Jean-Marc Burgaud Beaujolais Villages

Jean-Marc Burgaud was born into a family of generations of wine growers. After obtaining his diploma in oenology and wine-growing, he started his eponymous winery with his wife and partner Christine in 1989.  He owns all of the vineyards he farms, with the majority (32 acres / 13 hectares) being in Morgon’s famed Cotes du Py, in the heart of the Beaujolais crus.  He also owns an even tinier amount of Regnie (2.5 acres / 1 hectare) and Beaujolais Villages (10.3 acres / 4.2 hectares), from which this wine comes.  Burgaud believes that the current total of his vineyards is the maximum area he can cultivate while still producing the quality he is after.

In the vineyards, Burgaud has been farming using organic principles for over 10 years (although without certification), and when nurturing the vines he follows his family’s traditions which he grew up with. The gobelet-pruned* vines are an average of 60 years old, and are planted at a high density (10,000 per 2.5 acres/hectare). All vineyard work is done by hand, with help from two employees and a horse (The use of horses is becoming increasingly popular throughout Burgundy.  Although more labor intensive than mechanization, it leaves the soil much looser and less compacted.).  He believes, “To make a ‘grand vin,’ the vigneron has to know his terroirs and how to farm to obtain the most beautiful grapes as possible, and it is from this harmony that ‘grandes bouteilles’ are born.”



In the cellar, Burgaud vinifies his wines with traditional Burgundian methods: whole cluster maceration in vats for variable durations according to the vintage and the appellation.  Only indigenous yeasts are used in the cellar, and with the exception of sulfur at bottling, nothing is added during the vinification process in order to obtain wines typical of the terroir. The wines are aged in either concrete or barrique (for the Reserve) for several months before bottling. To respect the balance of his vineyards, some cuvées before bottling are lightly filtered, while others are not.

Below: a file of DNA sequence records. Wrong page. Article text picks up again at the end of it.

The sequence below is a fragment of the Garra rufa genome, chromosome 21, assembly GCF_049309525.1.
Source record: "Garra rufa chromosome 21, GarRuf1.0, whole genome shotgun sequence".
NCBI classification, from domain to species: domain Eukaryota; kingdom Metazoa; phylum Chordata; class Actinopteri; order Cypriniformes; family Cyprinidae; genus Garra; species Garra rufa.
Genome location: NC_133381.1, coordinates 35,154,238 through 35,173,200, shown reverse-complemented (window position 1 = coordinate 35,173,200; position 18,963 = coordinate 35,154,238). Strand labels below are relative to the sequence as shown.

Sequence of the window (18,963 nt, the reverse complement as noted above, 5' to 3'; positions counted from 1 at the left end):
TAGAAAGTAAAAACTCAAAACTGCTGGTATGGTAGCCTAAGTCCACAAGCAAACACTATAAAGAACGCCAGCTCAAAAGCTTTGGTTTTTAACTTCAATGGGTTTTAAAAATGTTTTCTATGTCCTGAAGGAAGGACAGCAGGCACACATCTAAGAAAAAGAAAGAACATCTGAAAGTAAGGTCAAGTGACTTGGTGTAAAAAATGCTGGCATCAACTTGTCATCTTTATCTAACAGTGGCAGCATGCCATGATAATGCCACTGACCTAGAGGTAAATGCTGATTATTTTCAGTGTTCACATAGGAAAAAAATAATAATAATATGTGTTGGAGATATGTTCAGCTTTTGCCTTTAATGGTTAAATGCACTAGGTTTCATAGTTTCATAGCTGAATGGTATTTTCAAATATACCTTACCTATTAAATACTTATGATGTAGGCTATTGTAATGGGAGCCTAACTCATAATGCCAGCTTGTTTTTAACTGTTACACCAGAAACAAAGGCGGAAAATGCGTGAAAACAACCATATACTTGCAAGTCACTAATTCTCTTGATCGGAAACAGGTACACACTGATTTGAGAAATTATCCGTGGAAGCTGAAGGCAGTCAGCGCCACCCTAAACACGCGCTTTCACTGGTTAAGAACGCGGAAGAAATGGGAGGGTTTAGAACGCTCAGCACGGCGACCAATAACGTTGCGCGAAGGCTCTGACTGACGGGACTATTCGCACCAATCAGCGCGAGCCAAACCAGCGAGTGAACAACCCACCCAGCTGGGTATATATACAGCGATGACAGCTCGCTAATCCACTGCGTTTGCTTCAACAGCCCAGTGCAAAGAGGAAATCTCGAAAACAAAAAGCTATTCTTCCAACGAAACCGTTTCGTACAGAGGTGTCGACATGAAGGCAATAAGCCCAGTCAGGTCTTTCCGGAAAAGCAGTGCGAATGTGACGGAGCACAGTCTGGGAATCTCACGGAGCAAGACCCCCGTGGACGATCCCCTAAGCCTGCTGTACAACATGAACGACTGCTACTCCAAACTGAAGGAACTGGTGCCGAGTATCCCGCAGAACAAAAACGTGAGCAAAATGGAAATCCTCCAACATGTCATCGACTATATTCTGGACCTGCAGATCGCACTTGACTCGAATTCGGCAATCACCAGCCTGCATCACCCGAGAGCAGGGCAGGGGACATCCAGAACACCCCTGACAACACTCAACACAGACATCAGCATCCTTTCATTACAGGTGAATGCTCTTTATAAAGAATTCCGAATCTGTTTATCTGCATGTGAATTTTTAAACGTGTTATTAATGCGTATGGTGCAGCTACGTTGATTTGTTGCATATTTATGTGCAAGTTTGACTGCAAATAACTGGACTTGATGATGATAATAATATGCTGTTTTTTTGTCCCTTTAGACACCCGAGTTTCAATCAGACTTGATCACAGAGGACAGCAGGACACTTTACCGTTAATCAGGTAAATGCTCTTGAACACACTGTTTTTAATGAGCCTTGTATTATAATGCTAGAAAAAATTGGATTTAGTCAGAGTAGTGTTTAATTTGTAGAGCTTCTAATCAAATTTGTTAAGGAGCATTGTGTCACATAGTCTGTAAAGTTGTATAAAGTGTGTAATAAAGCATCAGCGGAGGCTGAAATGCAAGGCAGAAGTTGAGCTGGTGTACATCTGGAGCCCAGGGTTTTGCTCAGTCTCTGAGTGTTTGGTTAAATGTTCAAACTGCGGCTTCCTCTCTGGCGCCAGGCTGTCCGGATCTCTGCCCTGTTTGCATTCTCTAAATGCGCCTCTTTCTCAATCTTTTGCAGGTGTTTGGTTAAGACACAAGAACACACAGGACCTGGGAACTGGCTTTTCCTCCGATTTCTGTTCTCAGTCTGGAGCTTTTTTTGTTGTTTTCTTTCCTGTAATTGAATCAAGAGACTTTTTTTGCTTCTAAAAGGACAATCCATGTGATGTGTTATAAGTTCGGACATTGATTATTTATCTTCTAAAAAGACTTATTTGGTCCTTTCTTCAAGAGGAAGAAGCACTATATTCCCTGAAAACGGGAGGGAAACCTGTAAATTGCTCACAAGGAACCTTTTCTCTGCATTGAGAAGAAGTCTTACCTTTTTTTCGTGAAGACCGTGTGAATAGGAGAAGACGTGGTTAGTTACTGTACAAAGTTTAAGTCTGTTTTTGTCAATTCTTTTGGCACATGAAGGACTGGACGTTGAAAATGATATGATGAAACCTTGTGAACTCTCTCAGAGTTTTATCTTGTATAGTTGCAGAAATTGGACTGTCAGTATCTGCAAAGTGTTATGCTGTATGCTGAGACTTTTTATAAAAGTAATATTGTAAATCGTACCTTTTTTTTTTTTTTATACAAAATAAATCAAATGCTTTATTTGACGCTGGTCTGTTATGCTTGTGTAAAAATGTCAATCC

Jean-Marc BurgaudJean-Marc Burgaud

Burgaud makes all of his wines with the stems. “I never destem,” he says. Instead, the difference between the wines is the time on the skins, which ranges from seven days for the Villages, 10 days for the Morgon Charmes, and 15 days for the Côte du Py. He learned the importance of maceration time from this work with the Charmes. “In the past, my idea of Morgon was a rich wine with a lot of tannin to keep for a long time,” he reflects. “In Les Charmes, if you have a long maceration you lose the fruit and get a green taste. It was a big problem for me for 10 to 15 years.”  He has since worked to achieve as much balance in his wines as possible.

He is a hands-on winemaker, and spends 80% of his time in the vineyard and the cellar. “It’s important that if you write your name on the label that you work in the vineyard,” he says.

Jean-Marc Burgaud Les Vignes de Lantignié Beaujolais Villages 2017

This wine hails from a tiny village called Lantignié, known for its serious and fruity wines. The soil is sand over granite, typical of the region.  Burgaud’s solely-owned vineyard is named Thulon.

After whole berry, semi-carbonic maceration (the grapes are not crushed, but allowed to ferment under their own weight), the wine is aged in concrete tank for six months prior to bottling. This occurred at the Château de Thulon, built in the 12th century, and owned by Burgaud’s great aunt.

This Beaujolais is a bright transparent red. It has a fresh and fruity nose, predominantly dark cherry. There is tart cherry on the palate, with plenty of astringency and zippy acidity. The tannins are mild, and there is just a hint of bitterness on the focused finish. Like almost all Beaujolais, this wine is best drunk when young, within two to four years after release.

*Gobelet-pruning, also known as bush-vine pruning, originated as far back as the Roman Empire. With the “gobelet” pruning method, four branches are formed around a central base to distribute and aerate the clusters. This creates an open structure, allowing a slight air current to circulate through the leaves and clusters, thus ensuring a healthy environment.  In addition, the vegetation forms a canopy that protects the berries from too much sun.

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